One important thing about an ECS service is that it is self healing. If one of your containers crashes and the number of running tasks dips below the desired count that you had configured in the service, ECS will see this and launch a replacement task.

Additionally, if ECS sees an entire EC2 instance go out of service (perhaps because of a hardware failure, or a scale-in) then ECS will replace any missing tasks that used to be on that EC2 instance, by relaunching them onto different EC2 instances that are still available.

This means that an ECS service is resiliant to changes, whether those changes are deliberate or accidents. If the state of an ECS service diverges from your desired state, it will continuously attempt to self heal back to the desired state that you configured. Using ECS is like having an operator who watches over your infrastructure 24/7, trying to keep your service online.

The other nice thing about an ECS service is that it allows you to safely roll out updates to your code. For example in this diagram you can see that there is a blue task, and a new green task. There are currently three copies of the blue task running, but we want to run the new green task instead.

When you make an ECS UpdateService API call, the control plane starts to come up with a strategy to roll out your update without causing any downtime. Here is how that works.

ECS launches copies of the new green task in parallel with the copies of the blue task. By default ECS will avoid stopping your old tasks, until there is a new task already running and able to handle any workload that the old task was working on. As you can see in this diagram ECS starts the rolling update by launching two additonal tasks into the available capacity, so that the cluster as a whole is running three blue tasks and two green tasks.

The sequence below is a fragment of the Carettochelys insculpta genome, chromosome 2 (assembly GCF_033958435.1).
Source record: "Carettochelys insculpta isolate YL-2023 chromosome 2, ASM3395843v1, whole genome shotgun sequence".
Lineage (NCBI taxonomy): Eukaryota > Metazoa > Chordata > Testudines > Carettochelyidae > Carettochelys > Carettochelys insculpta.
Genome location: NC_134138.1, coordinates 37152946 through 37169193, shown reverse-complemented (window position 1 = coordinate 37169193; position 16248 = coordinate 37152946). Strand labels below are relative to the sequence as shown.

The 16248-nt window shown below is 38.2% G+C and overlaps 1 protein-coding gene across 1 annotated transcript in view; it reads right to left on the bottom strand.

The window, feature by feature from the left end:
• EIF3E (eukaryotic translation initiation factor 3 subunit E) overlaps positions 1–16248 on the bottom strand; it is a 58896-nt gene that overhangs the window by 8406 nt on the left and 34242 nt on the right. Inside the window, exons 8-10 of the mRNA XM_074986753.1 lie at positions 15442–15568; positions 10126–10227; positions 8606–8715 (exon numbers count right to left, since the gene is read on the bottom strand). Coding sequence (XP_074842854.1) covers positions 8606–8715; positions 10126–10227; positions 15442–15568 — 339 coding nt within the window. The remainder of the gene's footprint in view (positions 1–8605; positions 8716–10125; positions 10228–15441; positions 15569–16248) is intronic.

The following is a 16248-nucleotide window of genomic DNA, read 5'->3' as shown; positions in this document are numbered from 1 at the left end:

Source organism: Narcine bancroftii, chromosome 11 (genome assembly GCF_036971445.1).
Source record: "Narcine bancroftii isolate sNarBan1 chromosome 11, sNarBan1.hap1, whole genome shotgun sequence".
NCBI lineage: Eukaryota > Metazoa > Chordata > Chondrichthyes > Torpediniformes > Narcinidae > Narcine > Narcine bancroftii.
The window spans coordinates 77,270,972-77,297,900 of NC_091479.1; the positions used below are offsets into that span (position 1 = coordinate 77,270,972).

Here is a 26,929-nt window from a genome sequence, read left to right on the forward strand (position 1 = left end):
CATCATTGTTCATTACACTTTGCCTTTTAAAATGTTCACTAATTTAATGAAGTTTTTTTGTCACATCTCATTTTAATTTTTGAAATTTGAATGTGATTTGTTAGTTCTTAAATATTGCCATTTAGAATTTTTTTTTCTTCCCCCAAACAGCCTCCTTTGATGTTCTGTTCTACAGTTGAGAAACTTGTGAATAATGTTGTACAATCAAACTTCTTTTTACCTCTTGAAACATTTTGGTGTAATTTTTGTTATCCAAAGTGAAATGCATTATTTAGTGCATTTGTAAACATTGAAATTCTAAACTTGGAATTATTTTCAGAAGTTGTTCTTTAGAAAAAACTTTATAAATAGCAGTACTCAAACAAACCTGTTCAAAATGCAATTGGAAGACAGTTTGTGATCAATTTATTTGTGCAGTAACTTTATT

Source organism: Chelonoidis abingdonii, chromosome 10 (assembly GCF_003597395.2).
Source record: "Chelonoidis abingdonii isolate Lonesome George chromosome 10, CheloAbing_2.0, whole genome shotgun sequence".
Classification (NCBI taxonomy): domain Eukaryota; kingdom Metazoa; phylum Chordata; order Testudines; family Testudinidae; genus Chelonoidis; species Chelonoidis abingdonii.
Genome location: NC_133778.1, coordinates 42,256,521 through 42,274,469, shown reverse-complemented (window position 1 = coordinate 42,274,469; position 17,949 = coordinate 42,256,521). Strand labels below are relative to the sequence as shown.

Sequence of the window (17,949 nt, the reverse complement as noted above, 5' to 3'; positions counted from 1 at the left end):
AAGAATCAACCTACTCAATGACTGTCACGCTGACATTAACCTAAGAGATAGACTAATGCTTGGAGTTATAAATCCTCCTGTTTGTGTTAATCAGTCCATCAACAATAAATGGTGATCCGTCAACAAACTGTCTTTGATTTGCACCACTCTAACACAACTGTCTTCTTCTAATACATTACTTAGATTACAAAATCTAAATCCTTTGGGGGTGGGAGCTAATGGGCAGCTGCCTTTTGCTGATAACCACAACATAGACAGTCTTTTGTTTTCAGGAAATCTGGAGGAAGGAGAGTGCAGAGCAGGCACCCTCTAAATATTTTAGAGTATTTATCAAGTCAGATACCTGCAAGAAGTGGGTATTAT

The next step is for ECS to stop some of the unnecessary old tasks that are still running. ECS does this carefully. ECS is aware of whether your task is registered into a load balancer. By default ECS will drain internet traffic from the old tasks, by configuring the load balancer to stop sending new web traffic to the tasks, and waiting for any open connections to close. Additionally, ECS sends a SIGTERM signal to the old tasks and waits up to 30 seconds to give the old containers a chance to stop gracefully.

Once the old tasks have been carefully drained and stopped, the compute capacity that they were using is now available for more new tasks.

ECS uses the newly available capacity to launch a green task, and then stops the blue task. ECS has transitioned the live service from the blue version to the green version, in a careful step by step process that ensured there was no loss of service availability.